A couple years ago, I posted that I had taught myself how to play “Spanish Romance”. In retrospect, I really should not have attempted learning it until about two years into guitar study. After I started guitar lessons, I learned that my fingering patterns were inefficient, I paused at the wrong points in the piece, and that there were other problems. I was also concerned that the tablature I had used to learn the piece wasn’t entirely correct in some parts. (Later, I discovered that the tablature was fine: there are multiple versions of this anonymous piece. By that point, I was able to read sheet music for guitar.)
As the first full piece I tackled (it’s a classical guitar piece of moderate difficulty), I learned it coarsely, not knowing at the time how best to learn a new song. I then abandoned it for several months, thinking I’d later return to a “correct version” of it after I had learned more about playing guitar. That, too, was a mistake.
This is one of my earliest recordings of this piece, from Christmas, 2013:
Two months later, it sounded like this:
When I finally returned to the piece, I learned that my problems with it were as much about a multifactorial host of other inefficiencies as about learning the wrong fingerings: I had to prevent the buildup of hand tension (especially during stretches and barres) in the difficult second half, increase my left hand strength, figure out how to barre reliably, play with better dynamics/musicality, and start using a metronome to eliminate unwanted pauses between fingerings. I’m now significantly more sophisticated in my approach to guitar and in learning new songs.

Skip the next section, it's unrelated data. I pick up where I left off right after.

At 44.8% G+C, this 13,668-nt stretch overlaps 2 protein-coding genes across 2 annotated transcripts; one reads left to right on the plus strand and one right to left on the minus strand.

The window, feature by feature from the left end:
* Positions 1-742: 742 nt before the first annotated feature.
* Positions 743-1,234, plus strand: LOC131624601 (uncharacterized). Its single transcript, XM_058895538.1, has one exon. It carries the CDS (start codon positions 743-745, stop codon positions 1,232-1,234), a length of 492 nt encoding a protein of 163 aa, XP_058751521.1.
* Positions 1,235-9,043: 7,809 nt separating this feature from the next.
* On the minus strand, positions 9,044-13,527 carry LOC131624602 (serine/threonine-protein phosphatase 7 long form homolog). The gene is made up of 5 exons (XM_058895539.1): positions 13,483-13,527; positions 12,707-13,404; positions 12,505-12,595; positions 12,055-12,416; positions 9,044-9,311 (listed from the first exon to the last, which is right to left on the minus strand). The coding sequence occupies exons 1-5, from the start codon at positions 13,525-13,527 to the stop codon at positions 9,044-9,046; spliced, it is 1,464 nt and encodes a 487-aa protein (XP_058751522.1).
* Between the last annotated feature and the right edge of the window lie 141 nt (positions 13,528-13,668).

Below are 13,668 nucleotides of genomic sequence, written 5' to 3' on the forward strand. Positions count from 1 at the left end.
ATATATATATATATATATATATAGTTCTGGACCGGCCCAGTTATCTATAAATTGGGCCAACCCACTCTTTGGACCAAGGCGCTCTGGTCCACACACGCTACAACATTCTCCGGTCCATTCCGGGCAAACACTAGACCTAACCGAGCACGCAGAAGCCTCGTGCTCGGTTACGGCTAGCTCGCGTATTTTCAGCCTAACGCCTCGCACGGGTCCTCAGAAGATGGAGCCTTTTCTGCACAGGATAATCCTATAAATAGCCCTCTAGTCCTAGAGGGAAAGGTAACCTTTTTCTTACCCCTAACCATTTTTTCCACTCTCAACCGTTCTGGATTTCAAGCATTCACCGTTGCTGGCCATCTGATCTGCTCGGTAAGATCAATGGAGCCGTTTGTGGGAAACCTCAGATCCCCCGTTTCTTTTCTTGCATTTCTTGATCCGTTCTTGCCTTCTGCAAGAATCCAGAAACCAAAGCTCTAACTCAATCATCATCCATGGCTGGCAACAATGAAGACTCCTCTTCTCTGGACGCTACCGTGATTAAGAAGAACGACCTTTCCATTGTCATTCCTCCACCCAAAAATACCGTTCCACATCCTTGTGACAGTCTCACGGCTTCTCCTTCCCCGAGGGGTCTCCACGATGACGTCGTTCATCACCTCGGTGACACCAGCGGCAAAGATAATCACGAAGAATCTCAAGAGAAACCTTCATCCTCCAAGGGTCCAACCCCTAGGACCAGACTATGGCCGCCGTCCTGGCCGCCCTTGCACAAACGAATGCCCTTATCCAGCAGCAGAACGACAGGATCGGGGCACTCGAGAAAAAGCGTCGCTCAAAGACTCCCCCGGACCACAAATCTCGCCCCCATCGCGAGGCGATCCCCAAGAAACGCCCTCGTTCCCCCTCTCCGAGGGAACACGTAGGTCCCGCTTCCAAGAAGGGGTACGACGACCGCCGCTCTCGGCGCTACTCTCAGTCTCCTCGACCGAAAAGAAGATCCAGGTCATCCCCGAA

The saying among classical guitar students, according to my instructor, goes: “I chose classical guitar because of ‘Spanish Romance’. I quit classical guitar because of ‘Spanish Romance’.”
It’s a deceptively difficult piece, “a ‘trap’ for beginners.” Frederick Noad writes, “From its sound this is always supposed to be a fairly easy piece. In fact, it needs considerable practice…”
I practiced it about three days a week for about ten minutes each time. Later, I became more serious about smoothing out the second half and worked on specific issues in that section for several minutes every day. (I practice/play guitar 30-60 minutes a day, most days. If I practiced with a professional’s schedule of many hours a day, I’d be orders of magnitude better than I am now, of course. Guitar is just a hobby for me.)
I noticed that when I don’t try to resolve specific problems during practice (and instead just play the whole piece or large segments of it), and when I don’t record myself regularly, I don’t improve. (Of course, deliberate practice is much more effective. By not working on specific problems and not getting feedback, improvement slows down.)
This is how the piece (the version found in Parkening’s book) sounded on November 2, 2016 (no segments repeated):
I still have a lot of work left on “Spanish Romance”. It will probably be at least six more months until I can play it significantly better than I play it now. (I’m learning several other pieces concurrently, as I always do.)
Here are a few other recent recordings:
This one, from September 28, 2016, is at a faster tempo and with repeated segments (the way it’s supposed to be played):
Finally, these two recordings, from October 20, 2016, have been the most popular of my “Spanish Romance” recordings on SoundCloud during the past half-day that all of these recordings have been online: